This strategically places doubt in the mind of the seller, and you are starting to initiate PDT. A day later you can call the seller and make them aware of some of the concerns and inform them that you will have other contractors coming through the property to look at the areas you are concerned with.

For those who may think this is not showing integrity, you are honestly showing the seller things that you have concerns with and you are evaluating the cost.

Once you have firmly set those concerns in the sellers mind then you can  begin to re- negotiate and drive the price down. The PDT begins to set in and you are able to lock the property up below your 70% ARV and get rid of it to one of your cash buyers.

Do you have some interesting strategies to get more out of every deal.

I shared a tool in my tool box can you share one of yours? We would love to hear examples of how you were able to turn a dud deal into a diamond winner.

Be sure to leave your comments below!

About Author

Marcus Maloney

Marcus Maloney is a value investor and portfolio holder of residential and commercial units. He has completed over $3.3 million in wholesale transactions. Currently, Marcus is a licensed agent who wholesales virtually in multiple states while building his investment portfolio. He has also converted some of his deals into cash-flowing rentals. Marcus holds seven rentals, two of which are commercial units. He’s even purchased a school, which was converted into a daycare center. His overall goal is to turn what is a marginal profit into a significant equity position. He leverages the equity by using the BRRRR (buy, rehab, rent, refinance, repeat) strategy to increase his portfolio without any money out-of-pocket. Marcus has been featured in numerous podcast such as the Louisville Gal Podcast, The Best Deal Ever Podcast, The Flipping Junkie, and many others. He contributes content regularly to his YouTube channel and blog.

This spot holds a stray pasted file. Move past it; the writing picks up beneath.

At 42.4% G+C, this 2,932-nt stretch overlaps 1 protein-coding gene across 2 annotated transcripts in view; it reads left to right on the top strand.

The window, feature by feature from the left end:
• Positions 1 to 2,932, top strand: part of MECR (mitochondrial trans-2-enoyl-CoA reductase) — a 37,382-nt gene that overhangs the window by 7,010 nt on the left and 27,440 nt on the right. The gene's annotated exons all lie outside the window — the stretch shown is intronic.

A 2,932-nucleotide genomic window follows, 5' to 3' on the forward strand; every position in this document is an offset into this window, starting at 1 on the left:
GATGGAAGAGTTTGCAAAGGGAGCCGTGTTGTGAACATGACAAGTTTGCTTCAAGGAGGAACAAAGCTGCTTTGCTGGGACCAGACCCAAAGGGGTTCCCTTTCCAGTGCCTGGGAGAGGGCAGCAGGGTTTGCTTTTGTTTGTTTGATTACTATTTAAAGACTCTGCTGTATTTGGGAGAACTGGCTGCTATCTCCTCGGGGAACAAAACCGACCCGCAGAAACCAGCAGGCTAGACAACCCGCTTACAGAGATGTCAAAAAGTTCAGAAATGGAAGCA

1. @Marcus Maloney